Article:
No matter how carefully you craft your digital content, you’ll struggle to captivate your audience with text alone in 2019. In today’s competitive environment, images and video aren’t just nice add-ons; they’re absolutely critical for engaging your audience and driving traffic to your site.
As a bare minimum, each page of your site should have at least one image. Not only does this improve the user experience, it’s also essential for social media. According to BuzzSumo, Facebook posts with images generate 2.3 times as much engagement as those without, while tweets with images outperform plain text by 150%.
Including visuals can help improve your content’s sticking power, too. Some research suggests that we tend to remember only about 10% of what we hear; but once an image is added, that could rise to a phenomenal 65%!
As if the above reasons weren’t enough, images and video also benefit your SEO. As Google algorithms become increasingly sophisticated, pages that give people what they want are much more likely to claim that coveted top spot in search engine results pages (SERPs). And with the rise of mobile, what people want is content that grabs their attention with stunning visuals and bite-sized video.
In fact, working with our client BabyCentre UK, Thrive has found that simply adding a single image to a page can increase traffic from search by up to 20%! This is particularly the case where images convey additional information, such as how-to diagrams, or photos of medical conditions.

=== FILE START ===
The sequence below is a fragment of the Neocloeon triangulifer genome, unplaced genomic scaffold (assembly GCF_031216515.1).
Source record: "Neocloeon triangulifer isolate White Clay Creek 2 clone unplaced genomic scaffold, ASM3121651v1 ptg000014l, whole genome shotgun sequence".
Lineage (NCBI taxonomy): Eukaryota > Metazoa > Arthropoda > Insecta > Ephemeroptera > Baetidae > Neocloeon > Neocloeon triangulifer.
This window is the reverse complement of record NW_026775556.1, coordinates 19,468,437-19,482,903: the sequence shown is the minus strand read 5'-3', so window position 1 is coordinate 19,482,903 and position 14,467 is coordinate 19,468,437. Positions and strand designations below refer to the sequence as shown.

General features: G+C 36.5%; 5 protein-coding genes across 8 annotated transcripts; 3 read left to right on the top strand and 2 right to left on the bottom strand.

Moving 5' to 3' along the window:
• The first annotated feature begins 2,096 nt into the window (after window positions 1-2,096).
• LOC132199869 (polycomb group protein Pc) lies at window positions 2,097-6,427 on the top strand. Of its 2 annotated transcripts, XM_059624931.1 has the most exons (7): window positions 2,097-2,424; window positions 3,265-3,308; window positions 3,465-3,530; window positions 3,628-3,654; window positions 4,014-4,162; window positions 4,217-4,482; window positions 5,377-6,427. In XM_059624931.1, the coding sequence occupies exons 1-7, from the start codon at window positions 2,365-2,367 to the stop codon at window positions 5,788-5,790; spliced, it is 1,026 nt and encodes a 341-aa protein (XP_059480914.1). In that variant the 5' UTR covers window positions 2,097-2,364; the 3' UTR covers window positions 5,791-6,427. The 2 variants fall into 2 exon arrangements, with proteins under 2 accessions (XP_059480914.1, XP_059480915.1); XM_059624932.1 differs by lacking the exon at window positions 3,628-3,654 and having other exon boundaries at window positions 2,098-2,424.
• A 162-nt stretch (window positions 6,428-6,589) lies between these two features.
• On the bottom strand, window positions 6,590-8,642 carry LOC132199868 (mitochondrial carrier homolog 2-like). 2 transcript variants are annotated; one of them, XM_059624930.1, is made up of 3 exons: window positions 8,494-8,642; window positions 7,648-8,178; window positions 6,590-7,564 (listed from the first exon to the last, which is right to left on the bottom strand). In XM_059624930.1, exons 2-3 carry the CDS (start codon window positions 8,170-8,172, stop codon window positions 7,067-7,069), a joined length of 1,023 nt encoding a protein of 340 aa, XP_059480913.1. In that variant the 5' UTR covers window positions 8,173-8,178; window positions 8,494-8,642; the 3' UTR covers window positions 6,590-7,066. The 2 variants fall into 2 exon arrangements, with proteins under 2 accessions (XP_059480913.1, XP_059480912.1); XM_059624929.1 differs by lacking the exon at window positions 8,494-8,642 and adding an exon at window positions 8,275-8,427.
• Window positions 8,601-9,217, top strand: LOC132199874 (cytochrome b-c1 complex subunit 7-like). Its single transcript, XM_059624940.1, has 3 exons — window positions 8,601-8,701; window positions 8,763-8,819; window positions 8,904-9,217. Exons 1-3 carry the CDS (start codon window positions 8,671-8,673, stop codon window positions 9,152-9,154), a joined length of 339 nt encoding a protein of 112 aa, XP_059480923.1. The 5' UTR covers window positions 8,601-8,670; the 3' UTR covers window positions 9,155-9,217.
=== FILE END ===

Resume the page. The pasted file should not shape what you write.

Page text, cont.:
Image and video accessibility
UK law requires that all websites make “reasonable adjustments” to ensure that all content is accessible to people with disabilities. This has several implications for your website, but for images and video, the main considerations are:
Every image should have associated alt text that describes the image as accurately as possible (the only exceptions are purely decorative images, such as borders). This makes the image accessible to the visually-impaired, who can use a screen reader to hear the description and get a sense of the image.
Alt text is also essential for helping Google and other search engines to understand your image. If the keyword you’re targeting appears in the image, including it in the alt text is also an excellent way to highlight it. Be sure to avoid keyword stuffing, though; this won’t help your SEO, and is bad for accessibility.
Captions or transcripts
Just as images need interpretation for visually impaired users, videos with any kind of dialogue or voice-over need interpretation for hearing impaired users. Captions and transcripts not only fulfil this requirement, but also help with SEO, as they allow search engines to crawl the text and get a better sense of what the video is about.
The benefits of structured data
Using structured data is another way to tell search engines more about your image or video asset. It’s not usually necessary for images, but can prove an excellent boost for videos. This is because it helps search engines to understand things like the duration and thumbnail of the video, increasing your chance of getting a rich snippet and standing out in SERPs. Visit schema.org to learn more about structured data.
See the next blog in our SEO series: 3 ways to create mobile-friendly content
Check out our SEO series from the beginning: Google snippets: what you need to know.